Sunday: Markets and Memorials

As I sit here in my little flat on Monday morning typing up thoughts on yesterday and enjoying my City view, it is properly raining outside.  The kind of rain that inspired the rain shower head.  It’s not a storm, just a constant flow of rain.  I’m not really looking forward to going out today, but that’s the subject for another day’s blog.  For now, back to yesterday.

Whenever I come to London I plan my trip so that I can spend my Sunday morning wandering the markets in and around the rapidly gentrifying Spitalfields neighborhood in East London.  This was the neighborhood that Cathy and I lived in when we were flatmates back in 2000.  Then it was a working class neighborhood with few pubs and the only eateries were truly authentic Indian restaurants, the kind that are far too spicy for me to eat more than a few bites of.  Today, many of the old buildings have been torn down and replaced with newer ones or converted to luxury condos and chain stores.  Cute, trendy pubs and restaurants abound.  It’s really interesting to see how much it changes each time I come.  And to see the holdouts like the 24 hour Beigel Bake (bagels, but spelled funny) that has been open on Brick Lane since 1976, back when the neighborhood was primarily Jewish.  Today the neighborhood is full of millennials.

Despite the gentrification, or perhaps because of it, the area around Spitalfields has quite a bit of street art.  I started my day by taking a back road over toward the markets on Brick Lane and stumbled across lots of street art near the old Shoreditch Underground station.  Just behind the old station is a new enterprise called the Nomadic Community Garden.  A group of citizens convinced the landowner to leave the land empty so they could use it to make a community gathering place.  I was there pretty early in the morning, so only a few others were there, mostly also taking pictures.  It serves many purposes: a safe place where street artist can practice their work without fear of arrest, a community garden, a hangout spot.  It had a very hippie vibe to it, probably a lot of pot smoking happens there later in the day.  People have taken bits of this and that to fashion benches and a few outdoor bar areas.  It seemed the sort of thing that one would expect to find in Asheville, so I felt right at home. Here are some of my favorites from both inside the Nomadic Garden and the surrounding area:

After leaving the Nomadic Garden I walked the last few blocks to Brick Lane.  My first order of business was to seek out halloumi fries.  Last year when I was her I saw them at the market, wanted to get them, but had just eaten a big meal.  I figured no problem, I would just get them the following week, since, on that trip, I was here for 2 Sundays.  To my disappointment the halloumi fries booths (there were 2 the first week) were not there the second week.  I’ve been talking about them ever since.  My friend, Ginger, affectionately refers to them as hooligan fries.  Well, to my happiness, the halloumi fries booth was about the 4th booth that I passed, so I stopped immediately to get some.  They were pretty good, maybe not as amazing as I might have hoped after more than a year of looking forward to them, but good, none the less.  For those of you unfamiliar with halloumi, it is a cheese that can be fried in a frying pan or fryer without melting.  So for the fries, they just dump a bunch of fry shaped pieces of cheese into the fryer.  I had a range of sauces that I could top them with, I went with a piri piri sauce (similar in color to paprika but spicier).  Yum!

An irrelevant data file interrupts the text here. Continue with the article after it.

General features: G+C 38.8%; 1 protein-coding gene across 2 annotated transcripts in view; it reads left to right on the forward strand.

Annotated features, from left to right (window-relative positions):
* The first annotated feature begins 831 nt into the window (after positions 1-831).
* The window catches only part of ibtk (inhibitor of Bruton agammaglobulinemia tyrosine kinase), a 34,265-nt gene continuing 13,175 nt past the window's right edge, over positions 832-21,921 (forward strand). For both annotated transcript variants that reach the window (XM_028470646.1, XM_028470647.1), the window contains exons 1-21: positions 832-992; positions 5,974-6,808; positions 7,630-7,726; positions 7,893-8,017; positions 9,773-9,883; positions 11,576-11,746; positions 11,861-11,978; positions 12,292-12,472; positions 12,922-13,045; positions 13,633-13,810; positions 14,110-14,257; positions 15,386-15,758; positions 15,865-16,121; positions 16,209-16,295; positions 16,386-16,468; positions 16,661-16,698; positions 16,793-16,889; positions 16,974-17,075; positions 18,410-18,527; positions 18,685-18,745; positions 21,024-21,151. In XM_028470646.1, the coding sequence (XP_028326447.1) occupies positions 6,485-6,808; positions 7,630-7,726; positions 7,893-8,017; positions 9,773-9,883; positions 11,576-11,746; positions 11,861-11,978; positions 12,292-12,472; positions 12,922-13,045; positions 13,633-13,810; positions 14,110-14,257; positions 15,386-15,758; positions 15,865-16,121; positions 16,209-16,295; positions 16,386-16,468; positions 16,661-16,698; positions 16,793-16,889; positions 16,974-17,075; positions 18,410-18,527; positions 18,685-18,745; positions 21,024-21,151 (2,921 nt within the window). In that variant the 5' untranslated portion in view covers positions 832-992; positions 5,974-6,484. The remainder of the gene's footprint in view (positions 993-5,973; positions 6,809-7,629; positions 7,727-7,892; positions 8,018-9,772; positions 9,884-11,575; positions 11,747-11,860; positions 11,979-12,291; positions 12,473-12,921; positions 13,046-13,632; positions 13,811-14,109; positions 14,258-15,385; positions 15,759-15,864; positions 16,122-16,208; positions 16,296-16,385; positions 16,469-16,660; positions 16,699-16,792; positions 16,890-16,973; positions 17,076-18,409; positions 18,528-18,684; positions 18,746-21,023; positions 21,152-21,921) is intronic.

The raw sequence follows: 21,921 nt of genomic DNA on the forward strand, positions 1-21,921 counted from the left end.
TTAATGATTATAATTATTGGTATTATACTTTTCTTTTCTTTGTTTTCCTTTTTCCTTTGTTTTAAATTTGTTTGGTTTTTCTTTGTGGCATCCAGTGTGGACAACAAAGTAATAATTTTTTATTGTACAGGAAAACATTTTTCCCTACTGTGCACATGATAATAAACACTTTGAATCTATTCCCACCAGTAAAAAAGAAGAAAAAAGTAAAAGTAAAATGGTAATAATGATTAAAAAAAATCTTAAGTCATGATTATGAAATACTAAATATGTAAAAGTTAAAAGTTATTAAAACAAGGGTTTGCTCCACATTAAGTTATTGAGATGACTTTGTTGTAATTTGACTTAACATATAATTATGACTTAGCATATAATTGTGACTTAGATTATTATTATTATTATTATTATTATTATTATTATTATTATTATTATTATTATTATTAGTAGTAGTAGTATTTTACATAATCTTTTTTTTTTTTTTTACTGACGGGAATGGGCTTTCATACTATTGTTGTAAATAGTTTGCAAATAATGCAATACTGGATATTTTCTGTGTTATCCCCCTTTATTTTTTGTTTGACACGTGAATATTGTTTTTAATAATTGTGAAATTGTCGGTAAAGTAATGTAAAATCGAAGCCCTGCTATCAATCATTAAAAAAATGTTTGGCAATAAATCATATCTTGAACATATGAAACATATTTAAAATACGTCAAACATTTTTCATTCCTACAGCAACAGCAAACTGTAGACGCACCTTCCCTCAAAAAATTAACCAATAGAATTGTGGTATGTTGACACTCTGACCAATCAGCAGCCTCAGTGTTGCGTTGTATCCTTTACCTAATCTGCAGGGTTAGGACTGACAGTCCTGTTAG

Once my fries were in my belly, I did a bit of shopping through the markets.  Cathy met up with me a bit later.  The shopping was pretty much as expected, but was made slightly more exciting when we encountered several photographers with big cameras with massive lenses.  They seemed to be photographing random men on the street.  Upon closer inspection, the men were not random. But models mixed in with the usual Sunday market shoppers.  That’s when I remembered that this is Men’s Fashion Week in London.  We just might have been part of a shoot for that.  So, if you’e perusing photos of Men’s Fashion week, watch for me in the background, I’ll be wearing a bright red skirt with geese along the bottom, I will be hard to miss (which is why I probably wouldn’t make the final cut).

Cathy had plans at church for the afternoon, so we split up after lunch.  I took a short nap back at the flat, then headed out to find Postman’s Park.  I was watching a movie a while back (of course now I can’t remember which) with a scene in which the characters are walking along the river Thames and stop to read plaques of self-sacrifice.  In real life, the plaques are not at the Thames, but at Postman’s Park bear the Museum of London.  I wanted to go and see for myself a memorial dedicated to those who gave their lives to save others in everyday settings (as opposed to war heroes).  The memorial was set up in 1900 on a lovely little green space in the heart of the City, surrounded today by modern skyscrapers and massive old stone buildings.  The plaques on the wall are done in pale green tones on white tile background with flowery decoration framing the side of each one.  I’ve included phots of some other the most interesting ones.

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